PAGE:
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This initial layer helped Teresa to set a mid-tone foundation on which to create her painting, building on that foundation first by sketching in areas that were darkest in value, then working up to the lighter-value highlights. The process was an amazing one to watch, and the finished painting truly lovely.

Teresa's work develops over 25 minute intervals.

Teresa’s work documented over 25 minute intervals.

We so enjoyed having Teresa in the gallery painting live for us. It is always such a fascinating and exciting event to witness an artist in action. That makes May an especially exciting month for us here, as we’re thrilled to host another live painting demonstration coming up on May 29th, featuring the incredible Robert Liberace! Join us at the gallery between 6 and 9 PM to watch this immensely talented painter bring a piece of artwork to life!

 

Perspective of a Model

Perspective of a Model

Following Friday night’s demo with Teresa Oaxaca we asked our lovely intern Barbara to share her experience as a model for Teresa. Here is what she had to say.

My favorite part about interning at Principle is the rare glance into an artist’s creative world. You can read up on their background or ask them about their techniques, but I think that an artist’s process is too personal and particular to try to comprehend. This past Friday though, I got a pretty cool glimpse into that world—by modeling for Teresa Oaxaca at Principle’s live demo. This was the first time I’ve ever modeled for anyone and it was definitely a daunting job. I wasn’t sure if I could sit in a chair for two and a half hours, and maintain the same expression and stare throughout. Though I was a little stiff the next day, I’m so glad I decided to model for Teresa.

Visitors watch Teresa work.

I remember entering her name into the gallery’s inventory and uploading her work onto the website. Then, she was just a name associated with some amazing paintings, but such close exposure to Teresa in her element made me realize that artists are normal people. They have their individual practices and preferences—some like to eat sushi before they work and some line up their paintbrushes in a specific order. I used to think of an artist’s vision as intangible, something I couldn’t recognize without a textbook’s explanation. But in watching Teresa work, I saw that vision unfold: it was in her quick dabbing on the palette, in her rocking back and forth behind the easel, and maybe even in my own posture and expression. That’s why I think demos are such a valuable, interesting experience. You get this unique exposure to artwork as a cumulative product of the artist and their surrounding atmosphere. And then that seemingly mysterious and foreign process of an artist becomes a little more relatable.

Teresa's work develops over 25 minute intervals.

I hope you enjoyed my perspective of modeling for Teresa. I would highly recommend coming to Principle’s next demo so you too can get a glimpse into an artist’s creative process. The next one features Robert Liberace and is on May 29th at 6:00-9pm. Below are links to the Facebook event and to the gallery’s website.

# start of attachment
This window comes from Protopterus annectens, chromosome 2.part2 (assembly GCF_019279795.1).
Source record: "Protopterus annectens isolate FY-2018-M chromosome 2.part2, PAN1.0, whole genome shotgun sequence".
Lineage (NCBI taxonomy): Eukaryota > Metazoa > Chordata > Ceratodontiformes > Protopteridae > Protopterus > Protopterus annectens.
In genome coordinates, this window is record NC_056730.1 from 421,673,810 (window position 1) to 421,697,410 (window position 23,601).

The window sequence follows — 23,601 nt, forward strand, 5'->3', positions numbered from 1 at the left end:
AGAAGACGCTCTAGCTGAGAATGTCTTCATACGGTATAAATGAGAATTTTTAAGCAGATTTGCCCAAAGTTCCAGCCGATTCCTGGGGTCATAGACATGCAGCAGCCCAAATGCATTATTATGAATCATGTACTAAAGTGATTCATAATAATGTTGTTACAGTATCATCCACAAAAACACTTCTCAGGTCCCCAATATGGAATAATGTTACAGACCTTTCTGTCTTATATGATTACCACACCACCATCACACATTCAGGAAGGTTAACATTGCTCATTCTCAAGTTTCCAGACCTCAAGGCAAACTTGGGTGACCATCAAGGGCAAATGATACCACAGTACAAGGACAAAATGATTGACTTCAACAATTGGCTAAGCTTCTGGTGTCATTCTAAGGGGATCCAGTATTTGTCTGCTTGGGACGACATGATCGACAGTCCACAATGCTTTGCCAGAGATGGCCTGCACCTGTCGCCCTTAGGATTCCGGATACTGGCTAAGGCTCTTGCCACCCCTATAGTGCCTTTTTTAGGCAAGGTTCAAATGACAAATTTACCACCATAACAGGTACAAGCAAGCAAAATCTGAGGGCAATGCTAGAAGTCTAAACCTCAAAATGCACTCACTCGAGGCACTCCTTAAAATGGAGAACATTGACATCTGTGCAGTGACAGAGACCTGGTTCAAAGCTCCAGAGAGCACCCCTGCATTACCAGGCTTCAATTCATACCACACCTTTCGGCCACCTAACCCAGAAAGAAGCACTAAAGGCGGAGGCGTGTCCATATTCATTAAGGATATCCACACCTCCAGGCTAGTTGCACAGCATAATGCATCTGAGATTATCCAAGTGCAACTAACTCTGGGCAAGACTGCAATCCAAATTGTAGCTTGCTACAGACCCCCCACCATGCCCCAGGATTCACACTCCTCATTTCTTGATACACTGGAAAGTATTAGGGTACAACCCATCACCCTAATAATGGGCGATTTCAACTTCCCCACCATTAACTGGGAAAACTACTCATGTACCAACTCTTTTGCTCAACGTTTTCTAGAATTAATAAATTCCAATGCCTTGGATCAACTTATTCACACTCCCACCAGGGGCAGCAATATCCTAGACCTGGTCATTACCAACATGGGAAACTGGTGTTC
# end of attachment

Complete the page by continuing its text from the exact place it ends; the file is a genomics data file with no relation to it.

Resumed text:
Michele, Pam,  Jessica, Barbara, Teresa, and Clint.

Robert’s Facebook event page: https://www.facebook.com/events/1451121928514100/

Principle’s website:http://www.principlegallery.com/Alexandria

Technique Tuesdays: Sight-Size

Technique Tuesday sight size

What is it?

If you’ve ever amused yourself by holding up your thumb and noticing how someone across the room appears to be tiny and thumb-sized next to it, you’re well on your way to understanding the sight-size method of painting and sculpting. Sight-size is a technique long used in schools and ateliers to teach art students the fundamentals of correct proportions. Essentially, it involves the artist setting up to create their painting (or sculpture) at a vantage point where the subject appears to be exactly the size they plan to depict it. The closer to life size the finished image, the closer to the subject the painter and his or her canvas will be arranged. Here are a couple of visual examples:

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Example from art history:

Sight-size is a method with roots far, far back in art history. For centuries, it was a popular and effective way to teach students to draw and paint with accurate proportions. It went out of fashion for a time, but its popularity was revived by ateliers such as that of R. H. Ives Gammell, Carolus-Duran and Léon Bonnat. The latter two names were teachers of the great American portrait painter John Singer Sargent. Sargent’s use of the sight-size method was a large contributing factor to its renewed popularity in both America and Great Britain.

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A photograph (center) of Sargent painting with the sight-size method, alongside two of his incredible portraits, Theodore Roosevelt (left) and Madame X (right)

Example from Principle Gallery:

Not many artists these days continuously use the sight-size method throughout their career, and event those who do do not always use it exclusively, for all their work. But Teresa Oaxaca, a Principle Gallery artist with extensive classical training from the Florence Academy and her private teaching with Robert Liberace and Odd Nerdrum, gave us a glimpse of sight-size in action last year during her live painting demonstration.

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Teresa Oaxaca painting live at Principle Gallery, April 2014

We are more than thrilled to have Teresa back with us this year for yet another live painting event (followed by a demonstration by the amazing Robert Liberace two weeks later!) on Friday, May 15th. Join us on the 15th in the gallery from 6-9 PM for an incredible opportunity to watch Teresa paint a live model from start to finish! It is truly fascinating to watch her step back and forth, studying the model as she brings the resemblance to life on canvas with the sight-size method.

Even if you are unable to join us in person, keep an eye on our social media pages on Facebook, Twitter, and Instagram, because we’ll be broadcasting a live video feed of the event that evening! We’ll be sure to post links where you can go to watch the live stream as soon as we can!